After April 22, 2010, property owners who perform these projects in pre-1978 rental housing or space rented by child-care facilities must be certified and must follow the lead-safe work practices required by EPA’s Renovation, Repair and Remodeling rule. To become certified, property owners must submit an application for firm certification (PDF) (9 pp, 642K) and fee payment to EPA. EPA began processing applications on October 22, 2009. The Agency has up to 90 days after receiving a complete request for certification to approve or disapprove the application.”
To be in compliance with the EPA legislation “Property owners who perform renovation, repairs, and painting jobs in rental property should also:
- Take training to learn how to perform lead-safe work practices.
- Learn the lead laws that apply to you regarding certification and lead-safe work practices beginning April 22, 2010.
- Keep records to demonstrate that you and your workers have been trained in lead-safe work practices and that you follow lead-safe work practices on the job. To make record keeping easier, you may use the sample record keeping checklist (PDF) (1 pg, 83K) that EPA has developed to help contractors comply with the renovation record keeping requirements that took effect April 22, 2010.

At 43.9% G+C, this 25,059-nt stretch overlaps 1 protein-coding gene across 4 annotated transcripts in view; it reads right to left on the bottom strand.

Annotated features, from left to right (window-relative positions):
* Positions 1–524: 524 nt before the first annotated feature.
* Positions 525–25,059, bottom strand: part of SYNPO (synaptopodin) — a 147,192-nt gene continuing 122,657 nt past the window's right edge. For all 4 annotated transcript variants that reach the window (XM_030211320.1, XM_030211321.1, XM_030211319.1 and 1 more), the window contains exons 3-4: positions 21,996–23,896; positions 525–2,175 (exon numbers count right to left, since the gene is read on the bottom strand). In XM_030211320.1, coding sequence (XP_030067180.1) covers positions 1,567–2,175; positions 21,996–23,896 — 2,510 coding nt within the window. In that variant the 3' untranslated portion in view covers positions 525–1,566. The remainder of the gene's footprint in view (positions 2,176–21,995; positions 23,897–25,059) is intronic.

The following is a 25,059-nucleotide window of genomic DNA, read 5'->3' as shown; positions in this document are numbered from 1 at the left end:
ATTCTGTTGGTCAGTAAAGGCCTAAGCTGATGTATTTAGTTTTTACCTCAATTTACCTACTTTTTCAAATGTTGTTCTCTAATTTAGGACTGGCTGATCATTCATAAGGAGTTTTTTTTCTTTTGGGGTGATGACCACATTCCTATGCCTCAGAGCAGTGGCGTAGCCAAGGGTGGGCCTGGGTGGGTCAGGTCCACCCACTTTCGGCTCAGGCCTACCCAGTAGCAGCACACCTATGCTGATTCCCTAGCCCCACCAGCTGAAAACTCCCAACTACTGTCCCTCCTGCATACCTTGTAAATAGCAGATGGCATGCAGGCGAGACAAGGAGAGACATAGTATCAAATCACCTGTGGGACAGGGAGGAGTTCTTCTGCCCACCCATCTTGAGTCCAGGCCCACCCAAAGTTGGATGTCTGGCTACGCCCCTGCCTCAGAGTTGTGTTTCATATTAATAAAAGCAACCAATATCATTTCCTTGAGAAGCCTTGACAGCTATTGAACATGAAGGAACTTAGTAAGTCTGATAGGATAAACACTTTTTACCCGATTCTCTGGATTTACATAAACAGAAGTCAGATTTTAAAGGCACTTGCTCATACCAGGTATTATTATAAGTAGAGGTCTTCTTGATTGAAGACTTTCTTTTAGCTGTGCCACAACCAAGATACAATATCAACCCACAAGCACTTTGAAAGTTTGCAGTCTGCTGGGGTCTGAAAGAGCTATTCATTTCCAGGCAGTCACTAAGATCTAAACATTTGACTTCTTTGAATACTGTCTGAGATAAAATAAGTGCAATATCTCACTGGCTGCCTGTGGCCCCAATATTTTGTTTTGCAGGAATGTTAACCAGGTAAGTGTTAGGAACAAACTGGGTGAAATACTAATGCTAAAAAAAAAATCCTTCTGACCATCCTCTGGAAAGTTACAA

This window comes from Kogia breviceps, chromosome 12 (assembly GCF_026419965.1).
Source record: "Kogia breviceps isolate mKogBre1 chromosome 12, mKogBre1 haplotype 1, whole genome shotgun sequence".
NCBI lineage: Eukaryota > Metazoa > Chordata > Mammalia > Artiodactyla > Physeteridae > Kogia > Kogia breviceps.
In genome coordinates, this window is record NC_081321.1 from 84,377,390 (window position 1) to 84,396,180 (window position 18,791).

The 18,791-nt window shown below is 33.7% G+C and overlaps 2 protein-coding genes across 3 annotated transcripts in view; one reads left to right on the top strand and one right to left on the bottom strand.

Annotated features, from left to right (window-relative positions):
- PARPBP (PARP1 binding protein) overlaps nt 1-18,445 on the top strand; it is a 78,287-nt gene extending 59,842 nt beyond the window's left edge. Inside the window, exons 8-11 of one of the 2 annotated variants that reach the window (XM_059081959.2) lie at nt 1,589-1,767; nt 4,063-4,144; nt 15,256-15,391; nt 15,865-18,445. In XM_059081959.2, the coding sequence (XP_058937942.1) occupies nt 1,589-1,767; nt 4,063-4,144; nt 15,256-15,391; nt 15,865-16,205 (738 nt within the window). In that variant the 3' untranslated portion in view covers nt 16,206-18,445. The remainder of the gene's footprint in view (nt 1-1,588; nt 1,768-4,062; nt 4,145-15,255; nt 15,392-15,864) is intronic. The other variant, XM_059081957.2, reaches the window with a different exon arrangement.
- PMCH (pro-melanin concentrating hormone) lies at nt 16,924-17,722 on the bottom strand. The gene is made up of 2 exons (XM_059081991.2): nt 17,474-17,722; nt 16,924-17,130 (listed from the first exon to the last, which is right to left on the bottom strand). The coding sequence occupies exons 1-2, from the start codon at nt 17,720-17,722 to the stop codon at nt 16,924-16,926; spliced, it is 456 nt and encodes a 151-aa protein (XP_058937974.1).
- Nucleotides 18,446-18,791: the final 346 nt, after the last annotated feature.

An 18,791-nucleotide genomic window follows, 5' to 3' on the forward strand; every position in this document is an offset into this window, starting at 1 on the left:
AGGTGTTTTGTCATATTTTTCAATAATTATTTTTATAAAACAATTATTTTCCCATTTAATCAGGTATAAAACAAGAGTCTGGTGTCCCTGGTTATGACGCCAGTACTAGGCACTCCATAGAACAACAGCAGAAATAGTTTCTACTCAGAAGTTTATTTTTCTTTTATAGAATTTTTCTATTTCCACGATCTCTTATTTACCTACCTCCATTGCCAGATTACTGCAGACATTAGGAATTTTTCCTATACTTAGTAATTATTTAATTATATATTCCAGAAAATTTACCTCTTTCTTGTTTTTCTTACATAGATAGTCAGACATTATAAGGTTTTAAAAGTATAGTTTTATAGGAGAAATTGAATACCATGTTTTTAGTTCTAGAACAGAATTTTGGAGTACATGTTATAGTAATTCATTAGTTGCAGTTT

- Read about how to comply with EPA’s rule in the EPA Small Entity Compliance Guide to Renovate Right (PDF) (32 pp, 5.5MB).
The Community Energy Challenge, a program of the Opportunity Council’s Building Performance Center, has reached a new level of energy saving service for Whatcom County residential and small business community. This August the CEC completed its 500th home energy assessment. The CEC has also now performed 80 small business assessments and has completed over 200 home energy efficiency retrofits. For more information, call (360) 676-6099 or visit the CEC website
In August and October 2011, two TREAT trainings for multifamily housing have been scheduled at the South Seattle Community College. Both trainings filled very quickly. The BPC is working to schedule future classes to accommodate waiting students. These trainings have an initial 1-day basics refresher followed by 2 days of training focused on TREAT audits for small multifamily housing.
Over July 11-14, the BPC’s lead trainer, Chris Clay, participated in the first of four DOE sponsored train-the-trainer workshops scheduled for the summer of 2011. Intended specifically for Weatherization Training Centers such as the BPC, participants will sharpen their skills in conducting trainings, identifying resources, and networking with other training centers. The BPC made its own contribution during the training Chris attended by providing a tour of our Bellingham training facility via our long-distance video network.
Workshop #1 at Southface Energy Institute, July 11–14, Atlanta, Georgia
Workshop #2 at INCAA’s Indiana Training Institute, July 18–21, Indianapolis, Indiana
Workshop #3 at NYSWDA Training Center, August 1–4, Syracuse, New York
Workshop #4 at INCAA’s Indiana Training Institute, August 22-26, Indianapolis, Indiana